|Ari and myself in front of Mathaf #lifegoals|
It was only when our cab driver took a right turn off the road and into the expansive sands of Doha, that I thought “this place really is off the grid.”
I had arrived in Doha, Qatar that morning, on a day jaunt with a friend from Dubai. Of course everyone had told us to the famous Museum of Islamic Art near the pier, but I was on a special mission.
I wanted to see Mathaf (pronounced Matt-hoff), the Arab Museum of Modern Art. . This place looked more avantgard than I expected for Qatar, and it was mostly run by young people – art students from the local community college. It seemed like a fascinating place to visit, and one that would be much more reflective of Doha art scene.
The museum’s website warned that it was hard to find (like everything in Doha), and that it was only accessible by taxi (like everything in Doha). I’m sure I even read something that said most taxi drivers won’t be familiar with it’s location or address. Thankfully, it is not so far off-the-grid that it doesn’t have a Google pin. When I had wifi in Dubai I pinned it on the map. As expected, our driver had no clue how to get there, so I sat in the back seat, staring at the moving blue dot on my iphone map, and telling the driver where and when to turn.
|a typical view through the window of a taxi cab on the way to Mathaf|
As we neared the museum we couldn’t find a road that would take us there. I asked t driver to pull over and showed him the map. The museum to the right of us, according to the map, though I couldn’t see it from the car window. There were no road visible on the map that lead there. And, looking out the window, there were no roads visible from the car either. Only a sandy pastier separates us from our destination, so the driver, no doubt annoyed and wanted to get us out of his car and to our destination as quickly as possible, turned the cab towards the pasture and drove through the sand until we spotted the driveway of the museum.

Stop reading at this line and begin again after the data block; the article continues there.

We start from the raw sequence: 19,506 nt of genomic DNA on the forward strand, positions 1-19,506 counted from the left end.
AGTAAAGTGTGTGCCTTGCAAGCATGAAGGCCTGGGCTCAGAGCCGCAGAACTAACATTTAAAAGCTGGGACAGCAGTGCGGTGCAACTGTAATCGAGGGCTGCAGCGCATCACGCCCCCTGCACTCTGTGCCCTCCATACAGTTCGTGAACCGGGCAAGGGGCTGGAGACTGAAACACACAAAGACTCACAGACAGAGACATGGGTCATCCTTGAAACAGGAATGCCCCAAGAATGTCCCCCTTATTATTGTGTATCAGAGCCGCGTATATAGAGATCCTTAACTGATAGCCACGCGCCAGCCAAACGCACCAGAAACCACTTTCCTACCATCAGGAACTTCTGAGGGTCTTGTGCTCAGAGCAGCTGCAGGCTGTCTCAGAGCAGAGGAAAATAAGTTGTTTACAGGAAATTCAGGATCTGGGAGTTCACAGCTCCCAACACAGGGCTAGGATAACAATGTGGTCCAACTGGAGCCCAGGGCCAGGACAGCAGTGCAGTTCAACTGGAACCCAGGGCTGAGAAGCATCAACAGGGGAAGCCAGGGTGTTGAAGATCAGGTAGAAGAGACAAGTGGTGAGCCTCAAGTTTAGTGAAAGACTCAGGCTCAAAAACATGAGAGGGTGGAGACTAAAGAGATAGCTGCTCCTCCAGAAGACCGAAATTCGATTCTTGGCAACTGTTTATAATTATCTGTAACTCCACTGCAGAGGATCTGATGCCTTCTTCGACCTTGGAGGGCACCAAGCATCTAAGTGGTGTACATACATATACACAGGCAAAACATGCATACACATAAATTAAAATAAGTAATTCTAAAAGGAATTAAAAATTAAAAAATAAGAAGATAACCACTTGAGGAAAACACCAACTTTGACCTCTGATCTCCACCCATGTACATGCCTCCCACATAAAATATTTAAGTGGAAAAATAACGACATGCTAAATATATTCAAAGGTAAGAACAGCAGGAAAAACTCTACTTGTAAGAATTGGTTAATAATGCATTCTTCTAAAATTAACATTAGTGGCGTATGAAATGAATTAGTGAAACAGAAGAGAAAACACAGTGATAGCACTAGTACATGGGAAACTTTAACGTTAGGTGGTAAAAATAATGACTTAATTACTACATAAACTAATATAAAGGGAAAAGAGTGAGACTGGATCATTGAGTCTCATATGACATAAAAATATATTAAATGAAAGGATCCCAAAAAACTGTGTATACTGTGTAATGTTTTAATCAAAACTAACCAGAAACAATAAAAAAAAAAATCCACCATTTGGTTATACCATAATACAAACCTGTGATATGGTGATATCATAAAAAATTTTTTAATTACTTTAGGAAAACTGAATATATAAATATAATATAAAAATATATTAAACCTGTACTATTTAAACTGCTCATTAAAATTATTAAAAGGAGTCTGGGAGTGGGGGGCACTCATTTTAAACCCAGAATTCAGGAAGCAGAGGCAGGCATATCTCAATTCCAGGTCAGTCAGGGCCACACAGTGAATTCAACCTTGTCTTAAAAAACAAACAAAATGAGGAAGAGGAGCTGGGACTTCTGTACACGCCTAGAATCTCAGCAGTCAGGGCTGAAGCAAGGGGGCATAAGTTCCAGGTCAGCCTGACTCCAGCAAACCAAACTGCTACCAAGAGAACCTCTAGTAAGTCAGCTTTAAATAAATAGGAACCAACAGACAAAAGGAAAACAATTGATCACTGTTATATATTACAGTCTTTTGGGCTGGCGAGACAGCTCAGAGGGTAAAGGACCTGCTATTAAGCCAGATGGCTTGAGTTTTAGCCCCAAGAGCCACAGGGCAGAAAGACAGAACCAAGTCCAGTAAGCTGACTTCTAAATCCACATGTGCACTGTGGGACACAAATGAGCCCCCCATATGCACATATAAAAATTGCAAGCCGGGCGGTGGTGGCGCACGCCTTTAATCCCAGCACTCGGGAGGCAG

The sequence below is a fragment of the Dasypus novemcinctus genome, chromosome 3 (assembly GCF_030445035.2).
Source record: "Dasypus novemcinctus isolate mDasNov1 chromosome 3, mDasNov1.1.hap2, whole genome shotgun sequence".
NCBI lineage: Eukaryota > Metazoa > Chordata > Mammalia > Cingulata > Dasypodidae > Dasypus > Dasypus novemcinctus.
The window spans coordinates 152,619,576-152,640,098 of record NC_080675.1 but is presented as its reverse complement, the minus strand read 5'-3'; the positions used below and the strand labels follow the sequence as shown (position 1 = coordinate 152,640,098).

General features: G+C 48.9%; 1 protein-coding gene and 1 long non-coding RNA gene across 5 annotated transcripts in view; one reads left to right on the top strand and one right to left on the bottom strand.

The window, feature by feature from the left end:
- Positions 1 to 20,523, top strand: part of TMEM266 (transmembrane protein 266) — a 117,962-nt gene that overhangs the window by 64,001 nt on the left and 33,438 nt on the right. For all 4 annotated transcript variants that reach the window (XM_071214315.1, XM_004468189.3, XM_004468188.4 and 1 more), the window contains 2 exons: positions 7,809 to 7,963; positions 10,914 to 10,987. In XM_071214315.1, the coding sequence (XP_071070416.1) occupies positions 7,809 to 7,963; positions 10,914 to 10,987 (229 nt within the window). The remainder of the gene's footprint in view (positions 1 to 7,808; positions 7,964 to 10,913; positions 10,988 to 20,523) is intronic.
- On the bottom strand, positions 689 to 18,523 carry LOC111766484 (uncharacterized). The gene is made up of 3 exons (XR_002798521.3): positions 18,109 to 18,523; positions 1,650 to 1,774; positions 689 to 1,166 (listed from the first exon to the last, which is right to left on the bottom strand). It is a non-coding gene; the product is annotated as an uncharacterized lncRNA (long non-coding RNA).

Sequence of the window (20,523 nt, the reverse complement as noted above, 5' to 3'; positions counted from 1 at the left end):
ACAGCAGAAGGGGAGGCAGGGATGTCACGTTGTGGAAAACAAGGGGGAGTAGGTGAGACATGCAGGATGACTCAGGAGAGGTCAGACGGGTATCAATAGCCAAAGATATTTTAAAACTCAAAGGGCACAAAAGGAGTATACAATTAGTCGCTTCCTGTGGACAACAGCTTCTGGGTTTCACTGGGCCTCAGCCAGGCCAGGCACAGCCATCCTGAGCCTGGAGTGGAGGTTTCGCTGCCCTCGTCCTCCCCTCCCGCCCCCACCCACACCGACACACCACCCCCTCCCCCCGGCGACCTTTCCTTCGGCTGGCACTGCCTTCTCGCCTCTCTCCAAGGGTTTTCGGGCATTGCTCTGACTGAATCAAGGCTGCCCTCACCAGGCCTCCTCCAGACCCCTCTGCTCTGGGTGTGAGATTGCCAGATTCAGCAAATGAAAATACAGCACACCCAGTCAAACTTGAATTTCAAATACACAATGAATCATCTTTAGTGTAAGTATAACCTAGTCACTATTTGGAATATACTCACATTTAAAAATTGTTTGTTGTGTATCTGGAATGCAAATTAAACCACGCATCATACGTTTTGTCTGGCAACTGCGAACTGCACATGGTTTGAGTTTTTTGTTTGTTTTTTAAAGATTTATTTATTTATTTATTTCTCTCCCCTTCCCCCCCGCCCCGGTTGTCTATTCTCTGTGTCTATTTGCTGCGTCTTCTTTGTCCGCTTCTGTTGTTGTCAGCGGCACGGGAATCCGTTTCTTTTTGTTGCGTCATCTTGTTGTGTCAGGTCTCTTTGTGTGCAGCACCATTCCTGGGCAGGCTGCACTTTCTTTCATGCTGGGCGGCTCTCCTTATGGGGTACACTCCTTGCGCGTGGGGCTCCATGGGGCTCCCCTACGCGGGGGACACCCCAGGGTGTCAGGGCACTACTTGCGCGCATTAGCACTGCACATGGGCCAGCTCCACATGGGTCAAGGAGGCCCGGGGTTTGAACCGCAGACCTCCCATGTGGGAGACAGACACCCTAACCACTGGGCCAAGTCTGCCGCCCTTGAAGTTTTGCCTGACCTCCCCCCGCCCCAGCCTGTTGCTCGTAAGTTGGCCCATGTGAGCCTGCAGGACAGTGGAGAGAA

Once a curious white building came into view, I knew we had arrived at the right place. I timed our trip so that we would arrive 30 minutes before the scheduled special exhibition tour at noon.
We purchased our tickets first from two college-age women at the front counter. They wore the typical Qatar dress of a black abaya and black hijab. They spoke fluent English and were helpful.
There was plenty to do to keep us busy at that time. We browsed the gift shop, café, library, and student exhibition.
|Even the bathroom signs are beautiful and uniquely Qatar, see the abaya|
|Note the dishdasha or shabaab and the keffiyeh|
|Inside the library|
Our guide, Ali, was a twenty-year-old student from the local community college. He had a gentle voice and spoke flawless English. Like the other young staff at the museum, he was not only interested in art, but also in different cultures. In particular, he wanted a chance to use English and meet people from all over the world. While casually conversing with him along the exhibit, I learned that he was soon planning to move to the United States to attend college. I asked him where he was going, and in a freakish coincidence, he said that he would be going to Portland, Oregon. I told him I was from Portland, and I asked him for the name of the college.As it turned out, he would be going to the same college where I worked!
Visitors now will not have to endure the hectic ordeal I had in getting to Mathaf. There is now a free shuttle bus that takes visitors from the easily accessible Museum of Islamic Art to Mathaf every hour of the day. However, at the time of writing this, it appears that construction is still obstructing the main road to the museum, so a detour is in use.